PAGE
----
Through his first two seasons in Major League Baseball (2013-14), Cole put up solid numbers as a starter in Pittsburgh’s rotation. But everything really clicked for the former UCLA standout in 2015, when he went 19-8 with a 2.66 FIP and 1.091 WHIP. Cole also made his first All-Star Game and finished 4th in the N.L. Cy Young Award voting. This year, however, he missed about a month earlier in the summer and his numbers have subsequently regressed quite a bit. Though he still throws over 95 mph, Cole has a career-worst WHIP and K/9IP this season. A rough month of August (1.875 WHIP and .953 OPS allowed in five starts), though, may be to blame for his inflated stats. If the Pirates are to get into the postseason as a wild card, they will need for Cole to regain his form from last year as one of the game’s best young hurlers.

Martinez was promoted to the Cardinals as a 21-year old in 2013. The team used him almost exclusively as a reliever and he didn’t fare very well. Though his numbers improved a bit in 2014, he still failed to match his minor league success (a 2.18 ERA in 15 AAA starts). Last year, St. Louis moved Martinez into their rotation and he hasn’t looked back. His ERA as a big league starter (3.26) is over half a run lower than it is when he has come out of the bullpen. Martinez is averaging 95.5 mph on his fastball this year, which is only down about a mile per hour from when he was used as a reliever. In just his second season as a full-time starting pitcher, he leads the Cardinals’ rotation in wins (12), ERA+ (132), WHIP (1.175) and HR/9IP (0.6). Martinez has given up one run or fewer in a remarkable 25 of his 53 starts over the past year and a half.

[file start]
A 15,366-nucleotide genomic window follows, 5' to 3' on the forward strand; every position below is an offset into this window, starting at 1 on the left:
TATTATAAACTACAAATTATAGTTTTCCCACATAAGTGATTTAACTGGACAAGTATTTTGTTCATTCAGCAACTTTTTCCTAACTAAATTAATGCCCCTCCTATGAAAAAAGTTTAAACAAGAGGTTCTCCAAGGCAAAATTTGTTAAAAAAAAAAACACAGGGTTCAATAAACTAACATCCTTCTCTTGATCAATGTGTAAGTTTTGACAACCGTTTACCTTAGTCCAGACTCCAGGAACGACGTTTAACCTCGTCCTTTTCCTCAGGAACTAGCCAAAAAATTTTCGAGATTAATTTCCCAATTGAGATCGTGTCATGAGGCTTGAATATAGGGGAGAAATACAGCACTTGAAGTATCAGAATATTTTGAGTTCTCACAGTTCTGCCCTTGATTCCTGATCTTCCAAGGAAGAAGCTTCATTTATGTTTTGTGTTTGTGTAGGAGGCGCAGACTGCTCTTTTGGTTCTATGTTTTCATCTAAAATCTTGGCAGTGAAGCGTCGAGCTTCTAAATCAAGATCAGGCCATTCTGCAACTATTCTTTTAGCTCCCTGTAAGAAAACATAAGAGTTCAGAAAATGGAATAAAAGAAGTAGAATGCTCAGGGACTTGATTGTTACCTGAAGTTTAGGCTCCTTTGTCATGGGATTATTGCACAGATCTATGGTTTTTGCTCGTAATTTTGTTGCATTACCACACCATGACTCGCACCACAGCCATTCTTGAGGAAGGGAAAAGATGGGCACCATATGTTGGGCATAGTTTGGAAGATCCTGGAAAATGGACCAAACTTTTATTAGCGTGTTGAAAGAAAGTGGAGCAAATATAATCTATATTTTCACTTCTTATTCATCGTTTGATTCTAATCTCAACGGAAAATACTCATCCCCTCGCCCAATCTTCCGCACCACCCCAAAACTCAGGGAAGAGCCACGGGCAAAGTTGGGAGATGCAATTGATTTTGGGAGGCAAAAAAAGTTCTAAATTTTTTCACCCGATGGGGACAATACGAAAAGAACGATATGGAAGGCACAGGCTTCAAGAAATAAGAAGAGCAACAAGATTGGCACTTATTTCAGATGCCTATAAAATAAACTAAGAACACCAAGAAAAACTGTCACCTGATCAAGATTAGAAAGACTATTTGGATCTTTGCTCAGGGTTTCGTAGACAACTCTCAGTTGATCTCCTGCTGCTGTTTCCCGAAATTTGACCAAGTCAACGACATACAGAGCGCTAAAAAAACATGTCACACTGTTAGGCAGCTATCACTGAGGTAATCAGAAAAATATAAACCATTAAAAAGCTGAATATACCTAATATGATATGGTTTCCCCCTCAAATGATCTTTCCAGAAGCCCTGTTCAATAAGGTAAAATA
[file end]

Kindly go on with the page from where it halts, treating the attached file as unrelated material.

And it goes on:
In 2013 and 2014, Ventura had the highest average fastball velocity among all Major League starters. While he averaged over 97 mph during those years, he’s down over a full mile per hour since then. That’s likely had an effect on Ventura’s performance; his ERA+, WHIP and percentage of hard hit balls have all gotten worse each year over that time. And his devastating fastball has not translated into strikeouts, as it did in the minors. In over 170 innings spanning AA and AAA, Ventura struck out 9.8 batters per nine innings. With the Royals, however, his K/9IP has been just 7.8 over his career and has plummeted to just 7.1 (30th out of 42 qualifying American League pitchers) this year. After losing five straight decisions over parts of June and July, Ventura has turned things around a bit lately. In five August starts, he has posted a 3-0 record with a 2.03 ERA.